Once again, the weekend looms; and in my misguided and spitting-at-the-moon-three-times sort of way, I approach the iPod, harbinger of tunes yet unsung, in the belief that my morning’s commute playlist has a premonition for the weekend.
Shut Up and Let Me Go by The Ting Tings
Had A Dad by Jane’s Addiction
Sledgehammer by Peter Gabriel
Mongoloid by Devo
I Feel for You by Chaka Khan
Straight to Hell by The Clash
I Wanna Be Adored by Stone Roses
Hmm. This all fits nicely with my flirtation with chest pain as it relates to anxiety. I foresee double the yoga.
Now where were we?
Ah, yes. Last Friday we had just started a little serial posting, an every-Friday diversion regarding the Jefferson Hillbillies.
When last we spoke, the New Kids on the Block had just moved a dozen mattresses, several large-screen TVs and an ottoman into the duplex, gone on to set up a ping-pong table on the sidewalk, and had settled in for a solid evening of hootin’ and hollerin’.
The cans littering the boulevard in the morning bespoke their affinity for Ice House, a lower-cost, higher-alcohol-content beer known for its ability to cause fist fights and impregnate at 50 paces.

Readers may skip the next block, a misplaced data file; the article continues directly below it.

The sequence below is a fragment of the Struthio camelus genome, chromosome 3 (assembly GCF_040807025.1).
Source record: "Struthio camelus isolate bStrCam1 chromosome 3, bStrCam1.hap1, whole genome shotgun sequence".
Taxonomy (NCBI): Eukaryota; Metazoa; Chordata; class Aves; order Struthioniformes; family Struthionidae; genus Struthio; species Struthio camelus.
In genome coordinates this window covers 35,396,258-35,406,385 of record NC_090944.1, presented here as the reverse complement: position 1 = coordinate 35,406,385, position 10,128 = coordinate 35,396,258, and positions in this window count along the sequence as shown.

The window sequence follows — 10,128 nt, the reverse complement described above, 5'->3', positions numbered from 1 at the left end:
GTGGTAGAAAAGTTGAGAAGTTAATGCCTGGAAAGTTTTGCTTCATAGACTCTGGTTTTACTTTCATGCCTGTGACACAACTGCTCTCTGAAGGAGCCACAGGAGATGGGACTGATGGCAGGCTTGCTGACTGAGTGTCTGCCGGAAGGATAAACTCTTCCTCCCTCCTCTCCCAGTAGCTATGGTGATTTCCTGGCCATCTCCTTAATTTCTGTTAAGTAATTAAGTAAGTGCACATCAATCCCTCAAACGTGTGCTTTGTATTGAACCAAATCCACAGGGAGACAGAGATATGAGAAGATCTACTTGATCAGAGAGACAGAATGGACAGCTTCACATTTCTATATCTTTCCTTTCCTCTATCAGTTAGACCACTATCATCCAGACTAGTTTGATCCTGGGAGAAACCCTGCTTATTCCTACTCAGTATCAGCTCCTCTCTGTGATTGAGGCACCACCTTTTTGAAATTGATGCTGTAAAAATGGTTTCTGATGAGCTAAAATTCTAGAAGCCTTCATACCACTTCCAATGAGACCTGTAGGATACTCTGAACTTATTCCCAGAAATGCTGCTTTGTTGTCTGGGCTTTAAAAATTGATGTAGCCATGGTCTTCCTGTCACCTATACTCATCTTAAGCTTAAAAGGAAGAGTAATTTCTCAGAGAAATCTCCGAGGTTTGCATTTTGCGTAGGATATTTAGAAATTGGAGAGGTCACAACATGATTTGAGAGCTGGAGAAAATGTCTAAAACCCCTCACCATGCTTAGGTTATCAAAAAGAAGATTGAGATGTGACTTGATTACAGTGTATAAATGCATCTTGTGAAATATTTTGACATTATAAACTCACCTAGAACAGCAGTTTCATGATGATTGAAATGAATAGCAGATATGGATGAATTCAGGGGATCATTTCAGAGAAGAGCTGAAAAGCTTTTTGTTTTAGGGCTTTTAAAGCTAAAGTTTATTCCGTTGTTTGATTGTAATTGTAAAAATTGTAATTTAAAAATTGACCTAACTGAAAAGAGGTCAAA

After the christening of the new place, things were quiet until the following weekend, when to my amusement and disbelief I watched the oldest of the boys running down the middle of Jefferson.
As a quick aside, I’d like to interject that following their move-in, I never again saw the parents, but I did see the children, ad nauseam. All boys in that family, all with abnormally large, square heads. I would like to say that I report this for effect only, but unfortunately, it’s not an exaggeration. Those boys had big, square heads, particularly noticeable over the brows – which wasn’t so much a forehead as it was a fivehead.
Ba dum bum.
So there I was, as the old saying goes, minding my own business, when I see Head Number One – we’ll call him Boris – come running down the street carrying two large wooden stereo speakers. He is panting. Clearly he has been running for quite some time.
He looks back, is satisfied with what he sees – or does not see – and continues to run at a somewhat slower pace.
He runs past our parked car, abruptly stops and backs up.
“Hey!” he yells.
I turn to him, my hands full of the flowers I am moving from one location to another.
“You wanna buy some speakers?”
“You wanna buy some speakers?” he repeats. “I’ll give ‘em both to you real cheap. Fifty bucks for both.”
“No, thanks,” I say, turning.
I shake my head.
He may be speaking to me, but he is staring down the street from whence he came as he does so.
“Twenty bucks, and this is my last – oh! Shit!”
A Lincoln Continental comes tearing down the street, and Boris loses his grip on reality and the speakers and one of them crashes to the tar, wooden splinters everywhere. He juggles and manages to hold on to the remaining speaker. Dodging the speeding car, he cuts through our neighbor’s front yard and into the alley, where he yells his parting offer:
“Ten bucks! Ten bucks for the one speaker!”
I return to my flowers.